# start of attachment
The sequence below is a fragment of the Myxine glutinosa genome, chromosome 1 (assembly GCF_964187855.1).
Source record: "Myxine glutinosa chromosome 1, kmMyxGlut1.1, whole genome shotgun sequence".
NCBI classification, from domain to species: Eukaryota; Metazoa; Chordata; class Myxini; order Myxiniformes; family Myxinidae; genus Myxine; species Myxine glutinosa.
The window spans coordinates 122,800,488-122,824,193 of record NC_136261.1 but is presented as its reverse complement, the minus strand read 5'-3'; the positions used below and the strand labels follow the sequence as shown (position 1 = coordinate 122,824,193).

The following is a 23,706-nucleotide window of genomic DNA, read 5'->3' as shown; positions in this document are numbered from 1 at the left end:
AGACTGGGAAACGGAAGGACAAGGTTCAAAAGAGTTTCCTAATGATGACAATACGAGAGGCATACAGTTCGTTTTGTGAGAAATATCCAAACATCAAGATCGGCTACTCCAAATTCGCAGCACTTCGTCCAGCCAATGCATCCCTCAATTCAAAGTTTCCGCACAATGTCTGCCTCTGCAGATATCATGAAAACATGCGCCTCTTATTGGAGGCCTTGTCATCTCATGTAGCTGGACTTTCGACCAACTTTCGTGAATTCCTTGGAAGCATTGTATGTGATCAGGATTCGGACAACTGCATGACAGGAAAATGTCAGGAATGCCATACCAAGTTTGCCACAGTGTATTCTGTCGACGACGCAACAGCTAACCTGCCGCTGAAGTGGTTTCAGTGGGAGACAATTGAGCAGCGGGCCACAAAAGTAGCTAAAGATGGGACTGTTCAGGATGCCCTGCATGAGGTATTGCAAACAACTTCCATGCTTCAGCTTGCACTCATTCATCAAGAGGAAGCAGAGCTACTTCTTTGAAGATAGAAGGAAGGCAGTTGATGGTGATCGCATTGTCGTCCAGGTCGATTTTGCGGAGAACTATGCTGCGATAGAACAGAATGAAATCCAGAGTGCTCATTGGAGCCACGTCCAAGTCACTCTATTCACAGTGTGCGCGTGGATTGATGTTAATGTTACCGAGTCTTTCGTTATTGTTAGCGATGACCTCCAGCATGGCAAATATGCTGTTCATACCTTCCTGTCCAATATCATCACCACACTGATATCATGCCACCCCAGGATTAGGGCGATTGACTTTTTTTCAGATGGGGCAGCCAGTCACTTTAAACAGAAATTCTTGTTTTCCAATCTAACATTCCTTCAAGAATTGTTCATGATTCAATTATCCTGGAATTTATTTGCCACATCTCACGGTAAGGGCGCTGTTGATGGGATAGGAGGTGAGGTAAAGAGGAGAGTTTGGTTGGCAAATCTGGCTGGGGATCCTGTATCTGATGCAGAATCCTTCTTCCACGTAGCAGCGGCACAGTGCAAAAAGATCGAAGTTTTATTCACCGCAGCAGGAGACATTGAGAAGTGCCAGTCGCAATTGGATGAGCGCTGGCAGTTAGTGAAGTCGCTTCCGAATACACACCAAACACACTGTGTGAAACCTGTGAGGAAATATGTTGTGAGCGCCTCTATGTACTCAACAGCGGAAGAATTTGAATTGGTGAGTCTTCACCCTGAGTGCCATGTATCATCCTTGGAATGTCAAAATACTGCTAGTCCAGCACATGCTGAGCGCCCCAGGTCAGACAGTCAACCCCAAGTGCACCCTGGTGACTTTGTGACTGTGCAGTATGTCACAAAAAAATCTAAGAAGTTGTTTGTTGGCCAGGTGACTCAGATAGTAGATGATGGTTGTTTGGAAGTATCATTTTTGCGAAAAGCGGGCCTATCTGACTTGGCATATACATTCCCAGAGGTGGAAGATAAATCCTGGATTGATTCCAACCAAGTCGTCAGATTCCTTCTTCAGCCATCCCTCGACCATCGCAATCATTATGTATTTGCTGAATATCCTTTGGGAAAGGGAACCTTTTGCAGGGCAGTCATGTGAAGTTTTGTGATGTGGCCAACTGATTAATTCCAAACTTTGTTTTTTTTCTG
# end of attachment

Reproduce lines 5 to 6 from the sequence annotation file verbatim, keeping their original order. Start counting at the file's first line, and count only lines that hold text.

The following is a 23,706-nucleotide window of genomic DNA, read 5'->3' as shown; positions in this document are numbered from 1 at the left end:
AGACTGGGAAACGGAAGGACAAGGTTCAAAAGAGTTTCCTAATGATGACAATACGAGAGGCATACAGTTCGTTTTGTGAGAAATATCCAAACATCAAGATCGGCTACTCCAAATTCGCAGCACTTCGTCCAGCCAATGCATCCCTCAATTCAAAGTTTCCGCACAATGTCTGCCTCTGCAGATATCATGAAAACATGCGCCTCTTATTGGAGGCCTTGTCATCTCATGTAGCTGGACTTTCGACCAACTTTCGTGAATTCCTTGGAAGCATTGTATGTGATCAGGATTCGGACAACTGCATGACAGGAAAATGTCAGGAATGCCATACCAAGTTTGCCACAGTGTATTCTGTCGACGACGCAACAGCTAACCTGCCGCTGAAGTGGTTTCAGTGGGAGACAATTGAGCAGCGGGCCACAAAAGTAGCTAAAGATGGGACTGTTCAGGATGCCCTGCATGAGGTATTGCAAACAACTTCCATGCTTCAGCTTGCACTCATTCATCAAGAGGAAGCAGAGCTACTTCTTTGAAGATAGAAGGAAGGCAGTTGATGGTGATCGCATTGTCGTCCAGGTCGATTTTGCGGAGAACTATGCTGCGATAGAACAGAATGAAATCCAGAGTGCTCATTGGAGCCACGTCCAAGTCACTCTATTCACAGTGTGCGCGTGGATTGATGTTAATGTTACCGAGTCTTTCGTTATTGTTAGCGATGACCTCCAGCATGGCAAATATGCTGTTCATACCTTCCTGTCCAATATCATCACCACACTGATATCATGCCACCCCAGGATTAGGGCGATTGACTTTTTTTCAGATGGGGCAGCCAGTCACTTTAAACAGAAATTCTTGTTTTCCAATCTAACATTCCTTCAAGAATTGTTCATGATTCAATTATCCTGGAATTTATTTGCCACATCTCACGGTAAGGGCGCTGTTGATGGGATAGGAGGTGAGGTAAAGAGGAGAGTTTGGTTGGCAAATCTGGCTGGGGATCCTGTATCTGATGCAGAATCCTTCTTCCACGTAGCAGCGGCACAGTGCAAAAAGATCGAAGTTTTATTCACCGCAGCAGGAGACATTGAGAAGTGCCAGTCGCAATTGGATGAGCGCTGGCAGTTAGTGAAGTCGCTTCCGAATACACACCAAACACACTGTGTGAAACCTGTGAGGAAATATGTTGTGAGCGCCTCTATGTACTCAACAGCGGAAGAATTTGAATTGGTGAGTCTTCACCCTGAGTGCCATGTATCATCCTTGGAATGTCAAAATACTGCTAGTCCAGCACATGCTGAGCGCCCCAGGTCAGACAGTCAACCCCAAGTGCACCCTGGTGACTTTGTGACTGTGCAGTATGTCACAAAAAAATCTAAGAAGTTGTTTGTTGGCCAGGTGACTCAGATAGTAGATGATGGTTGTTTGGAAGTATCATTTTTGCGAAAAGCGGGCCTATCTGACTTGGCATATACATTCCCAGAGGTGGAAGATAAATCCTGGATTGATTCCAACCAAGTCGTCAGATTCCTTCTTCAGCCATCCCTCGACCATCGCAATCATTATGTATTTGCTGAATATCCTTTGGGAAAGGGAACCTTTTGCAGGGCAGTCATGTGAAGTTTTGTGATGTGGCCAACTGATTAATTCCAAACTTTGTTTTTTTTCTG